At the end of a chapter in his book Race, Racism and Reparations, Angelo Corlett notes that “[t]here remain other queries about racism [than those he addressed in his chapter], which need philosophical exploration. … Perhaps most important, how might racism be unlearned?” (2003, 93). We agree with Corlett’s assessment of its importance, but find that philosophers have not been very keen to directly engage with the issue of how to best deal with, and ultimately do away with, racism. Rather, (...) they have tended to make cursory remarks about the issue at the end of papers devoted to defining “racism” or attempting to capture the essence of racism itself. In this article, we put the issue of how to best deal with racism front and center. We need not start from scratch, however. Despite not being central to many philosophical discussions about race, a number of different strategies for dealing with racism have been suggested. To that end, we have identified three of the most concrete proposals made by philosophers and social theorists, each of which seeks to mitigate racism by inducing psychological changes in individuals.2 For each, we formulate the.. (shrink)
Those familiar with contemporary continental philosophy know well the defenses Husserlians have offered of Husserl’s theory of inner time-consciousness against post-modernism’s deconstructive criticisms. As post-modernism gives way to Deleuzean post-structuralism, Deleuze’s Le bergsonisme has grown into the movement of Bergsonism. This movement, designed to present an alternative to phenomenology, challenges Husserlian phenomenology by criticizing the most “important… of all phenomenological problems.” Arguing that Husserl’s theory of time-consciousness detailed a linear succession of iterable instants in which the now internal to consciousness (...) receives prejudicial favor, Bergsonism concludes that Husserl derived the past from the present and cannot account for the sense of the past, which differs in kind from the present. Consequently, everything on Husserl’s account remains present and his theory cannot accommodate for time’s passage. In this paper, I renew the Husserlian defense of Husserl’s theory of time-consciousness in response to the recent movement of Deleuzean Bergsonism. Section one presents Bergsonism’s notion of the past in general and its critique of Husserl’s theory of time-consciousness. Section two presents a rejoinder to Bergsonism’s critique of Husserl, questioning (1) its understanding of the living-present as linearly extended, (2) its conflation of the living-present with Husserl’s early schema-apprehension interpretation, and (3) its failure to grasp Husserl’s revised understanding of primary memory as a result of (2). In conclusion, I suggest that Husserl’s theory of retention might articulate a notion of the past more consistent with Bergson than Bergsonism itself. (shrink)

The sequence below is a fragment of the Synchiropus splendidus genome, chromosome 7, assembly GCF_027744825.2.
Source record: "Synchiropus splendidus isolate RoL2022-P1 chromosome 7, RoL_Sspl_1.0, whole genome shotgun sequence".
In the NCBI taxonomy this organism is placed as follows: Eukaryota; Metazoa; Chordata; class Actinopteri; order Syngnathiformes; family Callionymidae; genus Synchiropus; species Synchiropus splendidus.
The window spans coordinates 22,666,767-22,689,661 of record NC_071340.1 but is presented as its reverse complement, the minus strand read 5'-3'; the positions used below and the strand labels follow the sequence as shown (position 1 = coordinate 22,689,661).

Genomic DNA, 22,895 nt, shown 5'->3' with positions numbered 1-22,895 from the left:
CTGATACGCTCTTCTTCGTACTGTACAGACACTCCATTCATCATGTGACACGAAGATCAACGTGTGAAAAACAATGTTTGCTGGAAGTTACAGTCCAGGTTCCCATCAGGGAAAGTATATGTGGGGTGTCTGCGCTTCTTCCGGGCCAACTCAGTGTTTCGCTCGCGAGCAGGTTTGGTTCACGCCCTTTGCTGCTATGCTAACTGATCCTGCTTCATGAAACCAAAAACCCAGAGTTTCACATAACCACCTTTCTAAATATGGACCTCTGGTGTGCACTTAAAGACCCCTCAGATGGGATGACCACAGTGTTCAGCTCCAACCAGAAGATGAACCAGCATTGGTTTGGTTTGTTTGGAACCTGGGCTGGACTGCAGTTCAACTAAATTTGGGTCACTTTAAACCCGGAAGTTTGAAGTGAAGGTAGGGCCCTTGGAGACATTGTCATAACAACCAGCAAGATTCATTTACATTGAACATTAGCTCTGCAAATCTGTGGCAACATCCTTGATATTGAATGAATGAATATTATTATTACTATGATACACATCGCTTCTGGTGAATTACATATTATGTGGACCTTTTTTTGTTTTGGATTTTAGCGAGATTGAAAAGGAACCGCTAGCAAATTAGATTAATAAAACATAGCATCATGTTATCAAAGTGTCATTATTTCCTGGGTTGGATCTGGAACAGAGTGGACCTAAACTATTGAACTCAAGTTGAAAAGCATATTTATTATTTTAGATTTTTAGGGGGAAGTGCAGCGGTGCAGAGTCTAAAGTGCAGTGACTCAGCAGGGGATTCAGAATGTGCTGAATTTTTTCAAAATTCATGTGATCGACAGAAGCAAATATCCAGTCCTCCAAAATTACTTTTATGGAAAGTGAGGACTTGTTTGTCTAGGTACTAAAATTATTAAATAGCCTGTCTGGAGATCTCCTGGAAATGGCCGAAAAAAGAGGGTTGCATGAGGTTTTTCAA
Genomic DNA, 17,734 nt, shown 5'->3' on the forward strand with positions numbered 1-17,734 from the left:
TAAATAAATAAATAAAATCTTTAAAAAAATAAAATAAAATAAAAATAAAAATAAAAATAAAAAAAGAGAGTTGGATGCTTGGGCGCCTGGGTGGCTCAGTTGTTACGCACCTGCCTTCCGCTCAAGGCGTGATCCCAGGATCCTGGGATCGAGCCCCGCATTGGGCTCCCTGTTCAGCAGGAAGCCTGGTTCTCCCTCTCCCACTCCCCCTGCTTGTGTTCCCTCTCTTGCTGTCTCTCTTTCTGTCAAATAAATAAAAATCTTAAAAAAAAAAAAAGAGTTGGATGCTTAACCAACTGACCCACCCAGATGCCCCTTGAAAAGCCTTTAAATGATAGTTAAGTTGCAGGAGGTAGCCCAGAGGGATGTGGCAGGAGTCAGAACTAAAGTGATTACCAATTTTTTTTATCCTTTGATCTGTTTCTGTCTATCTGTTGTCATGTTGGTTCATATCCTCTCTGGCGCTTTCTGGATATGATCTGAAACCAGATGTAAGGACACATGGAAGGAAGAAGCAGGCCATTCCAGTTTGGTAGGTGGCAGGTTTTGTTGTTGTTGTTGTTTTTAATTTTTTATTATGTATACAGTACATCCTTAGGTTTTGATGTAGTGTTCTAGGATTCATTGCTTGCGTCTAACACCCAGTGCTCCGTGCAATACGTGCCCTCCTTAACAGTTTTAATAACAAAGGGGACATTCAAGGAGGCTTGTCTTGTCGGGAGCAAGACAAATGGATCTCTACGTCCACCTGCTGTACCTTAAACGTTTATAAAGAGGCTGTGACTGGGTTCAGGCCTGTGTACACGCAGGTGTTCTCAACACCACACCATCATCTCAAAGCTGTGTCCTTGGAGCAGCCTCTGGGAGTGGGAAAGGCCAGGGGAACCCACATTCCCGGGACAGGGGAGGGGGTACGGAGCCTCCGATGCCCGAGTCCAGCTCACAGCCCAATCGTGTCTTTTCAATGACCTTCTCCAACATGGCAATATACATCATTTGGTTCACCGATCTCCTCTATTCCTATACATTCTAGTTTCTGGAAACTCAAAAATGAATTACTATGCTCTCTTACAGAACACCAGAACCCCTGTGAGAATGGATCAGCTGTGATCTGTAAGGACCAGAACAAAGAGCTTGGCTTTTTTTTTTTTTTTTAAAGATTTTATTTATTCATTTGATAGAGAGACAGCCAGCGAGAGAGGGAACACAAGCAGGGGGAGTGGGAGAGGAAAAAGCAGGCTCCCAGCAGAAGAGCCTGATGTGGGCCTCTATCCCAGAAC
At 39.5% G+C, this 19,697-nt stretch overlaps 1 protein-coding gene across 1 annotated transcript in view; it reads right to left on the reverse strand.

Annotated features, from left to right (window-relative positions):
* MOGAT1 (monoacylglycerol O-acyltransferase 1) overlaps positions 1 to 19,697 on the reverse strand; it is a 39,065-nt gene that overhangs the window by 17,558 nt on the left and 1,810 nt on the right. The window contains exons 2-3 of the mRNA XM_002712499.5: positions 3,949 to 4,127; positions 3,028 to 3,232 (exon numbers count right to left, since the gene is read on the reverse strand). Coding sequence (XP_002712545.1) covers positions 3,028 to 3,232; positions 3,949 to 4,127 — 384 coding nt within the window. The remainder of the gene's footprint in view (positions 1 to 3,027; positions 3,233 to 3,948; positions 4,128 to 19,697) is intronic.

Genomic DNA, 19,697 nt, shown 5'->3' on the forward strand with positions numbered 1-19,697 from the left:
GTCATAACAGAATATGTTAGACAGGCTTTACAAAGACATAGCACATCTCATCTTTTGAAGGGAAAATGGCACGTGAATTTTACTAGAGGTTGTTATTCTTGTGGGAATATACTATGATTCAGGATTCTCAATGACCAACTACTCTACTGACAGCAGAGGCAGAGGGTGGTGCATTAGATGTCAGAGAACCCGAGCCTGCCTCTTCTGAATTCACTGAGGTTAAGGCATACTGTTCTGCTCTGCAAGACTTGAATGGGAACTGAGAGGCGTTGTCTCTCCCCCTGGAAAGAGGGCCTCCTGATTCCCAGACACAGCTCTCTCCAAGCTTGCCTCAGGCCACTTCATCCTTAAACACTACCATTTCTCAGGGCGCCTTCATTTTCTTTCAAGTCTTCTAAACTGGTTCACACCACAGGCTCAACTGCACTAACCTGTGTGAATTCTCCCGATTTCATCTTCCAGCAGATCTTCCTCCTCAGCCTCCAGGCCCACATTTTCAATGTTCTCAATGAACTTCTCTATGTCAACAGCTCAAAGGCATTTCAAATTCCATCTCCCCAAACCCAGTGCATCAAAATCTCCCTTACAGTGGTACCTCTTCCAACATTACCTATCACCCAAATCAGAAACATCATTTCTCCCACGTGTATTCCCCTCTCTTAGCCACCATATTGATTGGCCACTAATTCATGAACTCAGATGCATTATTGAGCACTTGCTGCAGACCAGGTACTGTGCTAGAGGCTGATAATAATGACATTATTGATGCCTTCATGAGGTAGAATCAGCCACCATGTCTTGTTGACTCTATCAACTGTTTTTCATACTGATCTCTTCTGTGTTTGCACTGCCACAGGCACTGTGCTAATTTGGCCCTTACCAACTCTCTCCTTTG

& How does neuronal activity bring about the interpretation of visual space in terms of objects or complex perceptual events? If they group, simple visual features can bring about the integration of spikes from neurons responding to different features to within a few milliseconds. Considered as a potential solution to the ‘‘binding problem,’’ it is suggested that neuronal synchronization is the glue for binding together different features of the same object. This idea receives some support from correlated- and periodic-stimulus motion (...) paradigms, both of which suggest that the segregation of a figure from ground is a direct result of the temporal correlation of visual signals. One could say that perception of a highly correlated visual.. (shrink)